Caffeine and Diabetes

in Caffeine
Diabetes is a disease that has long plagued patients around the world; yet despite the history and prevalence of the condition, it continues to mystify doctors, researchers and patients. One mystery is the correlation between diabetes and caffeine.

Medical experts believe that caffeine poses a higher risk for contracting diabetes, and increases the dangers for those who already have the disease. There are substances in coffee, for example, that can have negative effects on the body's metabolism, presenting health dangers to diabetics and non-diabetics alike. On the other hand, researchers in Japan claim that people who drink caffeine may be reducing their risk of developing diabetes. A study conducted on participants who took caffeine in the form of oolong, black or green teas showed that drinking at lease three cups or more every day could reduce their risk of developing diabetes by 33 percent. Despite these findings, modern medical research suggests that it's still better to avoid caffeine if you want to reduce your risk or developing diabetes or control an existing condition.

Research conducted at a respected university medical centre suggested that drinking caffeine with meals would result in an increase in insulin and glucose levels in participants with Type 2 diabetes. Insulin is a naturally-occurring component in the body that converts glucose into energy. A person with diabetes who drinks caffeine with a meal may suffer from a hindered metabolism. Participants who fasted during the study showed no significant changes in their insulin or glucose levels.

Diabetes patients know that it's important to lower blood glucose levels. Healthy levels can easily be maintained by eating the right foods and exercising regularly. Now, these new medical findings suggest that reducing or eliminating caffeine is another way to control diabetes.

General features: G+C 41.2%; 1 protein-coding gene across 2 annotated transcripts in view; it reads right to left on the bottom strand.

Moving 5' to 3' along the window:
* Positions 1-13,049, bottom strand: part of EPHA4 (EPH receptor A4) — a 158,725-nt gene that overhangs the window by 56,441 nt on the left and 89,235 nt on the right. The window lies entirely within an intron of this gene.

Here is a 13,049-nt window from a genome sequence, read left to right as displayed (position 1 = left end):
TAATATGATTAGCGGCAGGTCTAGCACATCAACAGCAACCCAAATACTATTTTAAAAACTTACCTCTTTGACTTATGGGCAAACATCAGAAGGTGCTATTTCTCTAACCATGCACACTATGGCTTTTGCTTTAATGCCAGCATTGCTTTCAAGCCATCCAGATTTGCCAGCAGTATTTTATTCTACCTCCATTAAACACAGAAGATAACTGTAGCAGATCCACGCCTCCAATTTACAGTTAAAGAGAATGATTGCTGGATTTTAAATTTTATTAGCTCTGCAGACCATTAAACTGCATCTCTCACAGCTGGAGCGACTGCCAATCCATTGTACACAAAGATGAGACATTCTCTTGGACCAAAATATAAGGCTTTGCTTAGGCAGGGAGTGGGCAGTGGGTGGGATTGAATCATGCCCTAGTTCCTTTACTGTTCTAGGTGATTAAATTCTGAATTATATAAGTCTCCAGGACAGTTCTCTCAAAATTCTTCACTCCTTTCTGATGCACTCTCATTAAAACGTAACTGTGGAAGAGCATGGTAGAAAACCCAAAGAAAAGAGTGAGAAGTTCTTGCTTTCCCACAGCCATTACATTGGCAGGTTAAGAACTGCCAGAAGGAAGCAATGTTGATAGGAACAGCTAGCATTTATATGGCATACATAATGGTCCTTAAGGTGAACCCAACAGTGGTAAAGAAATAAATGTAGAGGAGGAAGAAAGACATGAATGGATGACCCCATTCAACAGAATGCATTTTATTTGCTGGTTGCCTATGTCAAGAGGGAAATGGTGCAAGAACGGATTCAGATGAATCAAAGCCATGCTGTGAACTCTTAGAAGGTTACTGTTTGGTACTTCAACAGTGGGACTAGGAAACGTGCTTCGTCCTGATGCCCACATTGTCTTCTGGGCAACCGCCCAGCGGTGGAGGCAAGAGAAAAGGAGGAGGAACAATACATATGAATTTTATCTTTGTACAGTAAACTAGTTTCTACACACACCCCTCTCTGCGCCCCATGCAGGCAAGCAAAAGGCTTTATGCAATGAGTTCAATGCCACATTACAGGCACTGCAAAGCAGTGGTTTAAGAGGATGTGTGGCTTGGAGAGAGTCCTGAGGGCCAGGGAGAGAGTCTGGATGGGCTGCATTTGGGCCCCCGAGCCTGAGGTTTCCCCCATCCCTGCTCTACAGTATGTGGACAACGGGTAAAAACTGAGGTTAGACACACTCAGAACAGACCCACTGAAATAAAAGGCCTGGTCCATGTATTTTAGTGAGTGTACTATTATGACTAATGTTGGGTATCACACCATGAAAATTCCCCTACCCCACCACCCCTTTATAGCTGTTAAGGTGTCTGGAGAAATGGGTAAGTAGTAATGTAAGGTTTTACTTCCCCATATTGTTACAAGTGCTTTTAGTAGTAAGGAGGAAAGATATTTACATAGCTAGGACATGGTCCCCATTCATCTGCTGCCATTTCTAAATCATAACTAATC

Caffeine has a direct negative effect on insulin levels. As you know, diabetes is the inability to control sugar levels in the blood. In some cases, the body doesn't produce enough insulin. In other cases, the body produces a hormone that resists insulin.

A chemical called alloxan is a known cause of diabetes. This theory was proven in lab tests where mice fed with alloxan developed diabetes. Alloxan is a free radical generator that not only poisons our insulin-creating cells, but can also cause aging and disease. Alloxan causes damage to the pancreas, including pancreatic cancer. Caffeine causes the natural creation of alloxan in the body, therefore increasing the chance of developing diabetes, or making an existing condition worse.

Even though the consumption of caffeine can contribute to many health concerns and diseases, people around the world continue to thrive on it. Caffeine is present in tea, coffee, soft drinks, chocolate and many diet and energy supplements. People who drink several cups of coffee, tea or soft drinks on a daily basis are taking in massive doses of harmful alloxan. Even decaffeinated beverages contain some caffeine and, therefore, certain levels of alloxan. Everyone should limit their caffeine intakes, particularly those at risk of, or suffering from, diabetes.

Caffeine intake used to be a health issue reserved for older patients. Now, younger people are facing the same dangers. The soft drink industry is, sadly, marketing "power drinks" with dangerously high levels of caffeine to consumers in the age 15-21 demographic. Some juices and even bottled waters are infused with caffeine, and even respected tea manufacturers are producing "high-powered" teas that are packed with caffeine.

If you are interested in preventing the onset of diabetes, consider lowering your caffeine intake. If you already suffer with the disease, speak with your doctor about the correlation between caffeine and diabetes. For your good health, take steps to reduce caffeine. For optimal health, eliminate it from your diet altogether.
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Phillip Blunzon has 1 articles online

Columnist Phillip Blunzon contributes articles to a variety of popular online magazines, on health education and health questions topics.
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Caffeine and Diabetes

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This article was published on 2007/06/11